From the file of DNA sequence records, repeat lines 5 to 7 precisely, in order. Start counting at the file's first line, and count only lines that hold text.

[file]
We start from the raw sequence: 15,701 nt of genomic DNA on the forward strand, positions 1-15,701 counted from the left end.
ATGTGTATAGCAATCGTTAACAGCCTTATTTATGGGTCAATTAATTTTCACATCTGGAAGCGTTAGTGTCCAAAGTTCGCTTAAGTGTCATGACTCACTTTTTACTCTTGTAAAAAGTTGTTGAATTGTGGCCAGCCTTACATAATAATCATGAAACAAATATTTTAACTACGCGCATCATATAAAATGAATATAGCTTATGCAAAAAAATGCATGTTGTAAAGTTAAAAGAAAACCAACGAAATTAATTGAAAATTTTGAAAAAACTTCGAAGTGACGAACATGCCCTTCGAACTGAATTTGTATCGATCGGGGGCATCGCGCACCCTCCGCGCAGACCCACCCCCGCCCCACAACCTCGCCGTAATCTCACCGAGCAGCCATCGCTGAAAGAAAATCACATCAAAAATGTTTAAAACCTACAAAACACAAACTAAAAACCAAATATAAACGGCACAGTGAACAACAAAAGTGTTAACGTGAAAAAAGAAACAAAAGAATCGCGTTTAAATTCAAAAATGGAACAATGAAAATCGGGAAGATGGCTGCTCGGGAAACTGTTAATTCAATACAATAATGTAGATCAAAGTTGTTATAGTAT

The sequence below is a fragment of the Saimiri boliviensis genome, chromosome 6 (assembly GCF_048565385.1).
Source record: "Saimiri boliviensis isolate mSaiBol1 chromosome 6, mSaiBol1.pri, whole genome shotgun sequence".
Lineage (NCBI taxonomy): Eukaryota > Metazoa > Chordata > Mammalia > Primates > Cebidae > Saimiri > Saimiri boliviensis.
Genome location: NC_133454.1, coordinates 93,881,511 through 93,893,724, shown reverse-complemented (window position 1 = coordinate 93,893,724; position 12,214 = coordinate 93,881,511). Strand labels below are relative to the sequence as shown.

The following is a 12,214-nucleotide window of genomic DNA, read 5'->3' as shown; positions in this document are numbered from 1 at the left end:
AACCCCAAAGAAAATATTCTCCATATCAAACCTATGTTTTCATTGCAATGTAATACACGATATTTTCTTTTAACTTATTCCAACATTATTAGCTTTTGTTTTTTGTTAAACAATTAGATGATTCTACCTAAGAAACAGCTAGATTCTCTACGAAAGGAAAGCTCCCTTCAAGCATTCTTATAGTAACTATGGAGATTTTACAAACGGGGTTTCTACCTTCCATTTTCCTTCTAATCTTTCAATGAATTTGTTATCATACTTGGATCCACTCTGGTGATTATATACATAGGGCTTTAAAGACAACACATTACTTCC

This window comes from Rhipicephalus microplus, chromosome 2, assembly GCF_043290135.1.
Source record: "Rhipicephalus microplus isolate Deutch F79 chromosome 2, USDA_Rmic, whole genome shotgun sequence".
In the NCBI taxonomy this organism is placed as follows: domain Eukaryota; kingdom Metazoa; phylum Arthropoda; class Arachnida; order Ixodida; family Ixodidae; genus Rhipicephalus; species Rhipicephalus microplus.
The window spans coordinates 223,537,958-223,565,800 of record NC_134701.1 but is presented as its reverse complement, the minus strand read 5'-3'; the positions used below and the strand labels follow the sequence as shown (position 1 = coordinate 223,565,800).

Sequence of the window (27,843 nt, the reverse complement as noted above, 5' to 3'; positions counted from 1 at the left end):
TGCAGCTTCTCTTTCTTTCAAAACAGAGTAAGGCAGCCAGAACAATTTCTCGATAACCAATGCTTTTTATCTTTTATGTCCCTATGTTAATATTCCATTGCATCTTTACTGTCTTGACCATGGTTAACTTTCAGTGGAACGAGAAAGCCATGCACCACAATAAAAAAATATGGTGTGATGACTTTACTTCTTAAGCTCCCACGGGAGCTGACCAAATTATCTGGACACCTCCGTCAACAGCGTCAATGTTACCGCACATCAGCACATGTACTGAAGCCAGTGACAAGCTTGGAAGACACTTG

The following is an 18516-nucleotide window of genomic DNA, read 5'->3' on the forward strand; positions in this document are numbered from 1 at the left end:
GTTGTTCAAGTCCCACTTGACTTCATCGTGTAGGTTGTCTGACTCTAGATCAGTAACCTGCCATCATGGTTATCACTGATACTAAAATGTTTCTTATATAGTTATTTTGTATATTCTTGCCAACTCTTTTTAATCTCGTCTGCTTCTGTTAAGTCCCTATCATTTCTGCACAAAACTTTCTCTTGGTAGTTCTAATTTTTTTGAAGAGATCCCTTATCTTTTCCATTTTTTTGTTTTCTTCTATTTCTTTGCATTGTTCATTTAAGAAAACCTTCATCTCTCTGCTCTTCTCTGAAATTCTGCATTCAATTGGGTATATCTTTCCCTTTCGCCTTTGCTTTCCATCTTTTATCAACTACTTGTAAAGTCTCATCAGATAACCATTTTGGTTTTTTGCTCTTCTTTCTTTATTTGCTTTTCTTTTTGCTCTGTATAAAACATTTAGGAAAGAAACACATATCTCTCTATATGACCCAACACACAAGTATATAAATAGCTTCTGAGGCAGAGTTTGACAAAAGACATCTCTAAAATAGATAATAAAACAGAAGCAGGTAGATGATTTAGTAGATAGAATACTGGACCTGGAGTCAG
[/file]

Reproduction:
Lineage (NCBI taxonomy): Eukaryota > Metazoa > Chordata > Mammalia > Primates > Cebidae > Saimiri > Saimiri boliviensis.
Genome location: NC_133454.1, coordinates 93,881,511 through 93,893,724, shown reverse-complemented (window position 1 = coordinate 93,893,724; position 12,214 = coordinate 93,881,511). Strand labels below are relative to the sequence as shown.

The following is a 12,214-nucleotide window of genomic DNA, read 5'->3' as shown; positions in this document are numbered from 1 at the left end: